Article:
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According to police, a Portland woman is known for whimsical artwork slain by her son in a murder-suicide

According to police, a Portland woman is known for whimsical artwork slain by her son in a murder-suicide

Police believe a Portland woman was remembered for her floppy sculptures and her dedication to supporting fellow artists on Thursday.

Karen Friedstrom, 74, was found dead on Tuesday afternoon in the home she shared with her 47-year-old son Justin Friedstrom.

Karen Friedstrom is a member of the Artistic Portland co-op gallery, whose multimedia work transformed vintage food tins and other recycled materials into button-eyed robots, portly ghosts and clockwork owls.

Jen Cook-Chrysos, a third artist at the gallery, said she was really central to the whole operation. Everyones shocked. Well really miss her, he said.

According to Cook-Chrysos, Karen Friedstrom developed and promoted the company to attract new customers.

Cook-Chrysos said she'd find all the things that people had thrown away and turn it into artwork.

According to artist David Leonard, Karen Friedstrom has been a member of the gallery since 2013, and has been involved in the Beaumont Middle School.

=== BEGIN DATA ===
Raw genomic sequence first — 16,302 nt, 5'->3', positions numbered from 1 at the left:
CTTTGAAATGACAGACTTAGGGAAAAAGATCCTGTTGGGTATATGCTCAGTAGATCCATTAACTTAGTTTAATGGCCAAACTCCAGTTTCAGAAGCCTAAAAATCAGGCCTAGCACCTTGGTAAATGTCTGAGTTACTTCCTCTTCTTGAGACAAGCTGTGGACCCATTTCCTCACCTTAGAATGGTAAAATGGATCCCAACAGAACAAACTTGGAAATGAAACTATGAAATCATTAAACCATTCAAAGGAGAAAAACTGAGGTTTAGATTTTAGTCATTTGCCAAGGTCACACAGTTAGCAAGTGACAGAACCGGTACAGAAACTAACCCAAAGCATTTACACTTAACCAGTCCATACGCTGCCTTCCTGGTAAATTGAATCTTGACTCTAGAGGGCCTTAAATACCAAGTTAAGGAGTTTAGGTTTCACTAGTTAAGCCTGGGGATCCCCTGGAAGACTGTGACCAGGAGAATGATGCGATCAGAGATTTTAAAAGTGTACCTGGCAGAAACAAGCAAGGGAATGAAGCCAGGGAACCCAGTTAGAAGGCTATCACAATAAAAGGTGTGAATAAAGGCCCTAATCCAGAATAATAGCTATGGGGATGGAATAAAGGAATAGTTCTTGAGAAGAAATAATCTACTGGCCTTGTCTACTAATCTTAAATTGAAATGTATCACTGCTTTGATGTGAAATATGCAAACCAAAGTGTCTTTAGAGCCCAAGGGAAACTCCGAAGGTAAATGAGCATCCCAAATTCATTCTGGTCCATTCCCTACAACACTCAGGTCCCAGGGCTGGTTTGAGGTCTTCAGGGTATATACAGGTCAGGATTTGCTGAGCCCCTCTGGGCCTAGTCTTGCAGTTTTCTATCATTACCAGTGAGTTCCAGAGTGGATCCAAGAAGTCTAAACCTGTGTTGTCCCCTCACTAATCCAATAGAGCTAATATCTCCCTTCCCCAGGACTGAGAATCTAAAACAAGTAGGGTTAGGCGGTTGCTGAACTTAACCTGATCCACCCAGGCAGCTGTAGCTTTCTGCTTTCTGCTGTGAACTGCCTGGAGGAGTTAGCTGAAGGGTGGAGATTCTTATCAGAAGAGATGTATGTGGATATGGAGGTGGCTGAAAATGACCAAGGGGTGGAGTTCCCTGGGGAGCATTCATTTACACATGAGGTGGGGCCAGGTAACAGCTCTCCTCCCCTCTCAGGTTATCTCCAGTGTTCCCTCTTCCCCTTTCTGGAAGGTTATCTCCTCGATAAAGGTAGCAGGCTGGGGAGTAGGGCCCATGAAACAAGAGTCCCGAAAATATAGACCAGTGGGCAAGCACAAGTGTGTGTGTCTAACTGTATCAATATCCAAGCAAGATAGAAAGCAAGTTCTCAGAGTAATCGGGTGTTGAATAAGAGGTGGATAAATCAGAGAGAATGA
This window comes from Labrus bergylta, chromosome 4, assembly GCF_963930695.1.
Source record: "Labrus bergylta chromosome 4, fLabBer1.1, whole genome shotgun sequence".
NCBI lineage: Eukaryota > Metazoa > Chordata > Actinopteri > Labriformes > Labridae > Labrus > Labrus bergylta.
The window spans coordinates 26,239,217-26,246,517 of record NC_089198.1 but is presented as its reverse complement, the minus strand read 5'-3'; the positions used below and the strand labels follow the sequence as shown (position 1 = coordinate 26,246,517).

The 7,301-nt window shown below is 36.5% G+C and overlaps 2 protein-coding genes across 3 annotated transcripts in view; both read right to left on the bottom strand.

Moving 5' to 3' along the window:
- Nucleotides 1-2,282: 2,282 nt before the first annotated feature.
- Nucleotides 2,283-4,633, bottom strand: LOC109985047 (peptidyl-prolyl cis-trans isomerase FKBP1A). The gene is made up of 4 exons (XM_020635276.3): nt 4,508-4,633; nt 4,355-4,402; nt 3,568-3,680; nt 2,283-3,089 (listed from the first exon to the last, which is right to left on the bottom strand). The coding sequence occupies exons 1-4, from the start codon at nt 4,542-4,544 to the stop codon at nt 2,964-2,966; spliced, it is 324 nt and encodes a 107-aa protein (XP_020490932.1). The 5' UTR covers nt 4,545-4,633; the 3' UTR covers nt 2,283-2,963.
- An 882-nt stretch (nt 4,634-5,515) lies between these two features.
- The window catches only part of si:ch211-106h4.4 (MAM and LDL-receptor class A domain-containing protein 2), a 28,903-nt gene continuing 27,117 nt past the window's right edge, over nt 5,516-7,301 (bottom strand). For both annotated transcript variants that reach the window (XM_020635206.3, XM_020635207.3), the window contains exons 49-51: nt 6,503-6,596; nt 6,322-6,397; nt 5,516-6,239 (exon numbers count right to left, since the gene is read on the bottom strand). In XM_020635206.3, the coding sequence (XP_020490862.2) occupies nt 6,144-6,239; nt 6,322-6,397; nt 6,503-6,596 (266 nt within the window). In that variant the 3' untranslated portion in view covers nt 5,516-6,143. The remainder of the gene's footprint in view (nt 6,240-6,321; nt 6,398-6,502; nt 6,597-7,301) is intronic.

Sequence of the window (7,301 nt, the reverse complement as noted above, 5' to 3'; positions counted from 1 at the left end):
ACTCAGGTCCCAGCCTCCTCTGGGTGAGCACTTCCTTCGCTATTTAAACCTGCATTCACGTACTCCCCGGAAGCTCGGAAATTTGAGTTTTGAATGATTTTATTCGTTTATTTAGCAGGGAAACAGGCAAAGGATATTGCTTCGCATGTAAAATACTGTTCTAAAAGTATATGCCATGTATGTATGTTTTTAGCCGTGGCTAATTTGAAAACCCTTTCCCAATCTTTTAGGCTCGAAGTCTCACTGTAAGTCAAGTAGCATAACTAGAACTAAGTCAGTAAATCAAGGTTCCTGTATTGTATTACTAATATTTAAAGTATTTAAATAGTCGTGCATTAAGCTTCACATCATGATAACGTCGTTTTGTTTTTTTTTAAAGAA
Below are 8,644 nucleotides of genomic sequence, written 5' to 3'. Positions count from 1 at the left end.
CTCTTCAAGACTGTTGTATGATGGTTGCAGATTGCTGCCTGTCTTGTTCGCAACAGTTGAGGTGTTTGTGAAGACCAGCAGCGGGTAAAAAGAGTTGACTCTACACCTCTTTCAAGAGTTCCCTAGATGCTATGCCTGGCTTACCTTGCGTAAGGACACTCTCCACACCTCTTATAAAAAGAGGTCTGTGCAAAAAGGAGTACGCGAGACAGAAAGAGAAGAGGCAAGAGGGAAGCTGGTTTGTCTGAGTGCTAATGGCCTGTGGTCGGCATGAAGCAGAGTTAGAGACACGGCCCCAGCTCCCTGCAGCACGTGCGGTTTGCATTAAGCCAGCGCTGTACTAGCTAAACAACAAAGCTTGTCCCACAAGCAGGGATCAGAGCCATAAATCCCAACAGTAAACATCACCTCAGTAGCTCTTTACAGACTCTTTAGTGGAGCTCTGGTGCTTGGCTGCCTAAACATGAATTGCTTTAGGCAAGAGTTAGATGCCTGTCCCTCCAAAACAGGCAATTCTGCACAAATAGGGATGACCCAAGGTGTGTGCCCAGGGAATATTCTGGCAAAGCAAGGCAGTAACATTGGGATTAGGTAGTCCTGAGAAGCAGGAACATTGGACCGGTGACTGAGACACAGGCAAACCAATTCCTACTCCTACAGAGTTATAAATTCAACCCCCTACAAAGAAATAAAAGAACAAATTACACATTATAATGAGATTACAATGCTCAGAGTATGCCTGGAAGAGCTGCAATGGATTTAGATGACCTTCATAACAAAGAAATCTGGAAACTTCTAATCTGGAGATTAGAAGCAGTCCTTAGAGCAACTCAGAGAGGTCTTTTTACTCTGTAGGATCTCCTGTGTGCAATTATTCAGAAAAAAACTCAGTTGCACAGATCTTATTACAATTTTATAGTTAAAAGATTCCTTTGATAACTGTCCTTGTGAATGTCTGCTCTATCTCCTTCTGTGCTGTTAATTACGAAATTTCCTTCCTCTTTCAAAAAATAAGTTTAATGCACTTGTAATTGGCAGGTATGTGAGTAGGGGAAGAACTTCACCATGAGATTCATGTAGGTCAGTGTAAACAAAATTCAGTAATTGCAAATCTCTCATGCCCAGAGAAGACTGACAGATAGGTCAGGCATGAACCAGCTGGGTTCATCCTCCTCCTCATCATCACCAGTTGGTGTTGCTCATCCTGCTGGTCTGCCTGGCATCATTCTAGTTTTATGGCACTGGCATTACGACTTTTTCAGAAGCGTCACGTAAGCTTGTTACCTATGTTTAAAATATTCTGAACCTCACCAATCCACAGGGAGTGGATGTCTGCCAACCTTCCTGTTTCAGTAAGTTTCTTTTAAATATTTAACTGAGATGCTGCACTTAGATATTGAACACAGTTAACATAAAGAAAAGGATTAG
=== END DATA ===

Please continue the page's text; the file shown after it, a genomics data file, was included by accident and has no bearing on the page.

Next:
Tinkerware's upcycled art, was whimsical and resentment to so many people. We all miss her very much.

Karen Friedstrom, a neighbor on Southeast 103rd Drive, said in a statement that the dog had a passion for the arts, but that she was not above-committed to a aching back. Rambo had a small dog named Rambo, and two cats, according to the interview.

Amundsen recalled her son who was staying in a cottage in the backyard.

Amundsen and his wife heard gunfire Sunday night but did not think much of it, as shots ring out around the neighborhood, according to the news.

On Tuesday, Amundsen was surprised by the large police presence and discovered that a man had shot himself in the Friedstroms' backyard, according to the news. Karen Friedstrom's daughter had asked for a welfare check because she hadn't heard from her mother, according to the news.

Police scoured the property until late Tuesday night, according to the suspect.

Amundsen said the violence near the home was fatal.

An, and police were found guilty of being assaulted on January 2.

Amundsen said he sees the world as a sad place, and that he is quite touch by it.

Savannah Eadens; @savannaheadens

Zane Sparling; ; 503-319-7083;

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